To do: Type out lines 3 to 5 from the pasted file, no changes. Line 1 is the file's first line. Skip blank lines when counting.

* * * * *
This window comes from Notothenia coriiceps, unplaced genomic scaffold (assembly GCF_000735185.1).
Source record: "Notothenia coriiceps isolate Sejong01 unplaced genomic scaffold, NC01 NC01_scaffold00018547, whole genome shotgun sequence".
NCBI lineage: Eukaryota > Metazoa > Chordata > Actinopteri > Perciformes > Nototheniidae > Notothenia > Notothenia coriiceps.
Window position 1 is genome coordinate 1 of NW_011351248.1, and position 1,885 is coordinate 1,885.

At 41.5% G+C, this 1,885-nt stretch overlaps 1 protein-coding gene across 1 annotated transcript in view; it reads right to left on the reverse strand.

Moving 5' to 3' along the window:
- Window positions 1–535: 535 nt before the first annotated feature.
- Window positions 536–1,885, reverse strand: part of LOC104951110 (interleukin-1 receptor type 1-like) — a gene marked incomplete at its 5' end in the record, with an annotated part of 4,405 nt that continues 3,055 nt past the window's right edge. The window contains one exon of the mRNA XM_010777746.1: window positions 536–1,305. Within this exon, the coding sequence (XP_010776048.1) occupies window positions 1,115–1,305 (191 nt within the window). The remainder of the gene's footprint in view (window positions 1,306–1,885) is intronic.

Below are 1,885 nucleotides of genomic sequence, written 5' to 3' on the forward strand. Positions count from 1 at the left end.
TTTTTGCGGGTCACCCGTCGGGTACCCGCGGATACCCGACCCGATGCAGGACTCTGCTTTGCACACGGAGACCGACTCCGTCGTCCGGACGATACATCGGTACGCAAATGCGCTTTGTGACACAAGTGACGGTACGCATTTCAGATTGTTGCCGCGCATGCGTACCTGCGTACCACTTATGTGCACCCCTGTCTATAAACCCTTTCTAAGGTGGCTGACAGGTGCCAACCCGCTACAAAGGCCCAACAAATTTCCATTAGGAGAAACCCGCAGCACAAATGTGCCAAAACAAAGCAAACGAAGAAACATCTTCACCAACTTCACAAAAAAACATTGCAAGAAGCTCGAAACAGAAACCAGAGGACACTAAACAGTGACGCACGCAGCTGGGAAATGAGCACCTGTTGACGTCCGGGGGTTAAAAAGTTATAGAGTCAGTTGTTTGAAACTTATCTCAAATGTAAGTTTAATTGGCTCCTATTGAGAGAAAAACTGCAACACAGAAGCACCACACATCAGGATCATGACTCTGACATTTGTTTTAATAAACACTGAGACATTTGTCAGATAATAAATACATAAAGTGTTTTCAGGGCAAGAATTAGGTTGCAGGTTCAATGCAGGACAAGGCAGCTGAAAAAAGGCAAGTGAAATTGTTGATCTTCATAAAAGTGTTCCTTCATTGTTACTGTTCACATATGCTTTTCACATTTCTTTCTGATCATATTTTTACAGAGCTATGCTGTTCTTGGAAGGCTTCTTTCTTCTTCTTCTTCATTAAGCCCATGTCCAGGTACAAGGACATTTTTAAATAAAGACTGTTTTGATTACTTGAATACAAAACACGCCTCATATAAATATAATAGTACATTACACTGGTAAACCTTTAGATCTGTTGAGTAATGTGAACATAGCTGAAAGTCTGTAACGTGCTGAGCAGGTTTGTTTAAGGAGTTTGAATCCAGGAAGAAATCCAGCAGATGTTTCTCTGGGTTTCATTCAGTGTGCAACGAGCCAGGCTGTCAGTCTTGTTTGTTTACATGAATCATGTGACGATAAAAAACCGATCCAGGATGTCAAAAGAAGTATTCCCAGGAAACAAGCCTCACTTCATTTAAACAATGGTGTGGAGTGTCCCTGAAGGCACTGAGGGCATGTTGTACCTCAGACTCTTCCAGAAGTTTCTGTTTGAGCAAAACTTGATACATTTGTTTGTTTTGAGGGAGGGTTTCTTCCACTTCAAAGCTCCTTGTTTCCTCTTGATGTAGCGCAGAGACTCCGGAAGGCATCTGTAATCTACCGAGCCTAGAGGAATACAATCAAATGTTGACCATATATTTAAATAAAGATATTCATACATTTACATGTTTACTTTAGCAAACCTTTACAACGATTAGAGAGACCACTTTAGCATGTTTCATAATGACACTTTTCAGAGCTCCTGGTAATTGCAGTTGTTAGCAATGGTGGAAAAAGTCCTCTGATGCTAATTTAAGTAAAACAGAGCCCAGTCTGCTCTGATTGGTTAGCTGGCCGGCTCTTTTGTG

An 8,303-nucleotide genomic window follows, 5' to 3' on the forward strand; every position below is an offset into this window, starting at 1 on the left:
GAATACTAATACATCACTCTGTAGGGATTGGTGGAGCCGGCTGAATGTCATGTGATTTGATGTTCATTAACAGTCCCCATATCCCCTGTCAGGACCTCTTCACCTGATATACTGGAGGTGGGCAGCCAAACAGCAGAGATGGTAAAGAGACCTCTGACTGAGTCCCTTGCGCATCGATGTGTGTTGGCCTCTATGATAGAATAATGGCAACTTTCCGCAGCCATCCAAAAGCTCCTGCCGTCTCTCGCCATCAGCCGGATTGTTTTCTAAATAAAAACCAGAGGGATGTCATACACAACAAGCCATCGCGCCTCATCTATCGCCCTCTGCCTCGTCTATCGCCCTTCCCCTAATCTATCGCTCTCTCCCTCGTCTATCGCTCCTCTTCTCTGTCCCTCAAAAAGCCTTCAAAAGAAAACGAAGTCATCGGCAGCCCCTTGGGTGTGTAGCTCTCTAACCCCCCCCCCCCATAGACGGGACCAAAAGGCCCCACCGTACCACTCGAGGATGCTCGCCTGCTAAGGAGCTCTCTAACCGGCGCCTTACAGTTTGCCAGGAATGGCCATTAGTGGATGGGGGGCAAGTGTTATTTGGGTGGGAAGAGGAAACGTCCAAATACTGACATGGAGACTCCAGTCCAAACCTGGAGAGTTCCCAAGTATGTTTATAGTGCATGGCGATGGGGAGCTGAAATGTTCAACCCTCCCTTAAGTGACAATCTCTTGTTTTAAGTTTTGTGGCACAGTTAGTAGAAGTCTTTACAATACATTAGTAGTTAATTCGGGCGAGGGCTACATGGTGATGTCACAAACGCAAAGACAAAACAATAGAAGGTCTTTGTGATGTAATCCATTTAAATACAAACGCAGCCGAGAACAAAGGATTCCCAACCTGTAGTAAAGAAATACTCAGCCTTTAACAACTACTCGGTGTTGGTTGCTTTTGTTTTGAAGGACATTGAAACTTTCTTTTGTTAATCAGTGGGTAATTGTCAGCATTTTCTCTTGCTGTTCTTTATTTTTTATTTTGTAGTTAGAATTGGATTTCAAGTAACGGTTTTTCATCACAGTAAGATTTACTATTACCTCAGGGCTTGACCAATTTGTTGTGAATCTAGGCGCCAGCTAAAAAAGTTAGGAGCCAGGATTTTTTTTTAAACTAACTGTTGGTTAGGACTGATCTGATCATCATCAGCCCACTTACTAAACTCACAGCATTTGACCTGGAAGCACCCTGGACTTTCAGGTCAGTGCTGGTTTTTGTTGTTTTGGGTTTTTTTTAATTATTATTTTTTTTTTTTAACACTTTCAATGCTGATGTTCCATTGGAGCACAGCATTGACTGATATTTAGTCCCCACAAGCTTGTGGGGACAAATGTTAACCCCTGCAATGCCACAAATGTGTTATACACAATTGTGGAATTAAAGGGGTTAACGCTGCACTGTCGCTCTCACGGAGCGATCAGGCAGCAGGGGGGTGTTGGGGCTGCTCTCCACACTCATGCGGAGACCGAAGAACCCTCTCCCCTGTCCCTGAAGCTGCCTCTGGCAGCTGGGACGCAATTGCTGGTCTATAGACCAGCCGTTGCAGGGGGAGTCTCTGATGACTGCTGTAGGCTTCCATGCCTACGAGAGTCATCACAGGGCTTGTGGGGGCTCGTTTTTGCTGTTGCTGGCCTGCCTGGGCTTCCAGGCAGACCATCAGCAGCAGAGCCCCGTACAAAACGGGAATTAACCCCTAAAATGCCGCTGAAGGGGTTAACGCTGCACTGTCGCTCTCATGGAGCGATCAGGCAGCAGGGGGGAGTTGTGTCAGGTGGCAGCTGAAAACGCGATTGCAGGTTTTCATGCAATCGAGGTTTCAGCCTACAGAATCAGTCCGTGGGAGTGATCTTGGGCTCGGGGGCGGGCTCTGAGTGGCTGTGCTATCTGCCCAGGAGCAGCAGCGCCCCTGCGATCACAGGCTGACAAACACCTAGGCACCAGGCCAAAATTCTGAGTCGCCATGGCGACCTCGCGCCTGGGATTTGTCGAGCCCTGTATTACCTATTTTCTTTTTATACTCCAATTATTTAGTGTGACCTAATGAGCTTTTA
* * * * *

NCBI lineage: Eukaryota > Metazoa > Chordata > Actinopteri > Perciformes > Nototheniidae > Notothenia > Notothenia coriiceps.
Window position 1 is genome coordinate 1 of NW_011351248.1, and position 1,885 is coordinate 1,885.

At 41.5% G+C, this 1,885-nt stretch overlaps 1 protein-coding gene across 1 annotated transcript in view; it reads right to left on the reverse strand.